Subject: biography, astronomy
Indian-born US astrophysicist who was particularly concerned with the structure and evolution of stars. He is well-known for his studies of white dwarfs and the radiation of stellar energy.
Chandrasekhar was born on 19 October 1910 in Lahore, India (now in Pakistan). He went to Presidency College, University of Madras, from which he graduated with a BA in 1930. He continued his studies at Trinity College, Cambridge, gaining a PhD in 1933. There he studied under the physicist Paul Dirac. He left Trinity College in 1936 to take up a position on the staff of the University of Chicago, working in the Yerkes Laboratory. In 1938 he became assistant professor of astrophysics there and in 1952 was promoted to distinguished service professor. The following year he became a US citizen. He died on 21 August 1995.
Chandrasekhar's greatest contribution to astronomy was his explanation of the evolution of white dwarf stars, as laid out in his Introduction to the Study of Stellar Structure (1939). These stellar objects, which were first discovered in 1915 by Walter Sydney Adams, are similar in size to the Earth. They have a very high density and are therefore very much more massive than the Earth. This enormous density is explained in terms of degeneracy - a consequence of the Pauli exclusion principle in which electrons become so tightly packed that their normal behaviour is suppressed; as stars evolve, they ‘burn’ their hydrogen, which is converted to helium and, eventually, heavier elements. During his work at Cambridge, Chandrasekhar suggested that when a star had burned nearly all its hydrogen, it would not be able to produce the pressure against its own gravitational field to sustain its size and would then contract. As its density increased during the contraction the star would build up sufficient internal energy to collapse its atomic structure into the degenerate state.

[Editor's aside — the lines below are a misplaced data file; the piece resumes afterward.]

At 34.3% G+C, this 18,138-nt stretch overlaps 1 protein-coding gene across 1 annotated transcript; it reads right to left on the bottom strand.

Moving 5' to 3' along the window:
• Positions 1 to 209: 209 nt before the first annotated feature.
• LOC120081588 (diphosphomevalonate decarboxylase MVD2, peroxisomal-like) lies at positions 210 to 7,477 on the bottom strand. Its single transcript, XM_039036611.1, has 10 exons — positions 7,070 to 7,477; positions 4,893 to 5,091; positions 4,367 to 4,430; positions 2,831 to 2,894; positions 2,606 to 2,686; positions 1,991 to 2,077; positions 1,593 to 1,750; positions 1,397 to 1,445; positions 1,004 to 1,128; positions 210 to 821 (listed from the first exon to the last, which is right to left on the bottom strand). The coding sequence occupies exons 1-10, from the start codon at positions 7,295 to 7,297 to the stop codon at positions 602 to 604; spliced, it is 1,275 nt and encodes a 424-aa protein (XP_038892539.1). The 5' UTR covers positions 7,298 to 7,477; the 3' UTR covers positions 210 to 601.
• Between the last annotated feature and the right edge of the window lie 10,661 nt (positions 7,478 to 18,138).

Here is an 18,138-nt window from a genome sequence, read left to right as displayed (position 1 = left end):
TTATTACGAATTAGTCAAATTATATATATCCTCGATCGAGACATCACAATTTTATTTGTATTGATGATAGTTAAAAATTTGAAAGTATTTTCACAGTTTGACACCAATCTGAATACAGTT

Not all stars, however, become white dwarfs. Chandrasekhar believed that - up to a certain point - the greater the mass of a star, the smaller would be the radius of the eventual white dwarf. But he also stated that beyond this point a large stellar mass would not be able to equalize the pressure involved and would explode. He calculated that stellar masses below 1.44 times that of the Sun would form stable white dwarfs, but those above this limit would not evolve into white dwarfs. This limit - known as the Chandrasekhar limit - was based on calculations involving the complete degeneracy of the stellar matter; the limit is now believed to be about 1.2 solar masses.
Stars with masses above the Chandrasekhar limit are likely to become supernovae and rid themselves of their excess matter in a spectacular explosion. The remaining mass may form a white dwarf if the conditions of mass and pressure are suitable, but it is more likely to form a neutron star. Neutron stars were first identified by J Robert Oppenheimer and his co-workers in 1938. These stars are even more dense than white dwarfs, with an average radius of approximately 15 km/9 mi.
With the Polish astrophysicist Erich Schönberg, Chandrasekhar determined the Chandrasekhar-Schönberg limit of the mass of a star's helium core; if it is more than 10-15% of that of the entire star, the core rapidly contracts, often collapsing. Chandrasekhar also investigated the transfer of energy in stellar atmospheres by radiation and convection and the polarization of light emitted from particular stars.
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